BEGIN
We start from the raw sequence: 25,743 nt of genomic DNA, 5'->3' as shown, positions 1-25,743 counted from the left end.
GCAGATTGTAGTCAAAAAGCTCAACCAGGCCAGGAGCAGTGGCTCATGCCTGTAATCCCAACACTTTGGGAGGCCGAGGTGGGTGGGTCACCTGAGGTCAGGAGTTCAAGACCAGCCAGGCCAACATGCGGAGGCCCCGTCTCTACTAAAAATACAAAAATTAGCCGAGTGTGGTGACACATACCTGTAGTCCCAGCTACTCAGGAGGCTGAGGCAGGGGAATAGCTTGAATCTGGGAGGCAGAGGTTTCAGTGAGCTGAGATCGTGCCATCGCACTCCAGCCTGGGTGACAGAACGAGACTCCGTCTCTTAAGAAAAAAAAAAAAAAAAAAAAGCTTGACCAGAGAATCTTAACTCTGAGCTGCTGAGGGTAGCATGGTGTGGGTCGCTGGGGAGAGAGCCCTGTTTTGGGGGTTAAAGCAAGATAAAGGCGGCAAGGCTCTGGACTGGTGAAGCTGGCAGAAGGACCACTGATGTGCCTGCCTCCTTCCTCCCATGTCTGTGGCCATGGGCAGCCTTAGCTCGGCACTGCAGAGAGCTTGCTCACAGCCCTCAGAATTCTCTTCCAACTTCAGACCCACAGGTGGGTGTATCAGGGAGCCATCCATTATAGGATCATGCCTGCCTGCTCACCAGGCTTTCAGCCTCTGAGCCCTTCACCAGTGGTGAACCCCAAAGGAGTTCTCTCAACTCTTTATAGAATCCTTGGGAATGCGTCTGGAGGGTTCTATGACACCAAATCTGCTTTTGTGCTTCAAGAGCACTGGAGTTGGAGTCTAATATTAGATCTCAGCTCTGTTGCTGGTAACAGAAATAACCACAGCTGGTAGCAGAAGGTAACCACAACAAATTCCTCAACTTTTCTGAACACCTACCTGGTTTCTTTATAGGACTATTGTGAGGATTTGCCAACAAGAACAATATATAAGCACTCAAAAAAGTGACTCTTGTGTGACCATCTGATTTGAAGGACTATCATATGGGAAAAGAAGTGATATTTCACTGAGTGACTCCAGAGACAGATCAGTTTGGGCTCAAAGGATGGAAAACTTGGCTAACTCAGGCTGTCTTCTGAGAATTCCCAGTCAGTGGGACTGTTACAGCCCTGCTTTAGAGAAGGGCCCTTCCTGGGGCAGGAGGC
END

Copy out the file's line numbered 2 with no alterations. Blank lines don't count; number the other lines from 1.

GCAGATTGTAGTCAAAAAGCTCAACCAGGCCAGGAGCAGTGGCTCATGCCTGTAATCCCAACACTTTGGGAGGCCGAGGTGGGTGGGTCACCTGAGGTCAGGAGTTCAAGACCAGCCAGGCCAACATGCGGAGGCCCCGTCTCTACTAAAAATACAAAAATTAGCCGAGTGTGGTGACACATACCTGTAGTCCCAGCTACTCAGGAGGCTGAGGCAGGGGAATAGCTTGAATCTGGGAGGCAGAGGTTTCAGTGAGCTGAGATCGTGCCATCGCACTCCAGCCTGGGTGACAGAACGAGACTCCGTCTCTTAAGAAAAAAAAAAAAAAAAAAAAGCTTGACCAGAGAATCTTAACTCTGAGCTGCTGAGGGTAGCATGGTGTGGGTCGCTGGGGAGAGAGCCCTGTTTTGGGGGTTAAAGCAAGATAAAGGCGGCAAGGCTCTGGACTGGTGAAGCTGGCAGAAGGACCACTGATGTGCCTGCCTCCTTCCTCCCATGTCTGTGGCCATGGGCAGCCTTAGCTCGGCACTGCAGAGAGCTTGCTCACAGCCCTCAGAATTCTCTTCCAACTTCAGACCCACAGGTGGGTGTATCAGGGAGCCATCCATTATAGGATCATGCCTGCCTGCTCACCAGGCTTTCAGCCTCTGAGCCCTTCACCAGTGGTGAACCCCAAAGGAGTTCTCTCAACTCTTTATAGAATCCTTGGGAATGCGTCTGGAGGGTTCTATGACACCAAATCTGCTTTTGTGCTTCAAGAGCACTGGAGTTGGAGTCTAATATTAGATCTCAGCTCTGTTGCTGGTAACAGAAATAACCACAGCTGGTAGCAGAAGGTAACCACAACAAATTCCTCAACTTTTCTGAACACCTACCTGGTTTCTTTATAGGACTATTGTGAGGATTTGCCAACAAGAACAATATATAAGCACTCAAAAAAGTGACTCTTGTGTGACCATCTGATTTGAAGGACTATCATATGGGAAAAGAAGTGATATTTCACTGAGTGACTCCAGAGACAGATCAGTTTGGGCTCAAAGGATGGAAAACTTGGCTAACTCAGGCTGTCTTCTGAGAATTCCCAGTCAGTGGGACTGTTACAGCCCTGCTTTAGAGAAGGGCCCTTCCTGGGGCAGGAGGC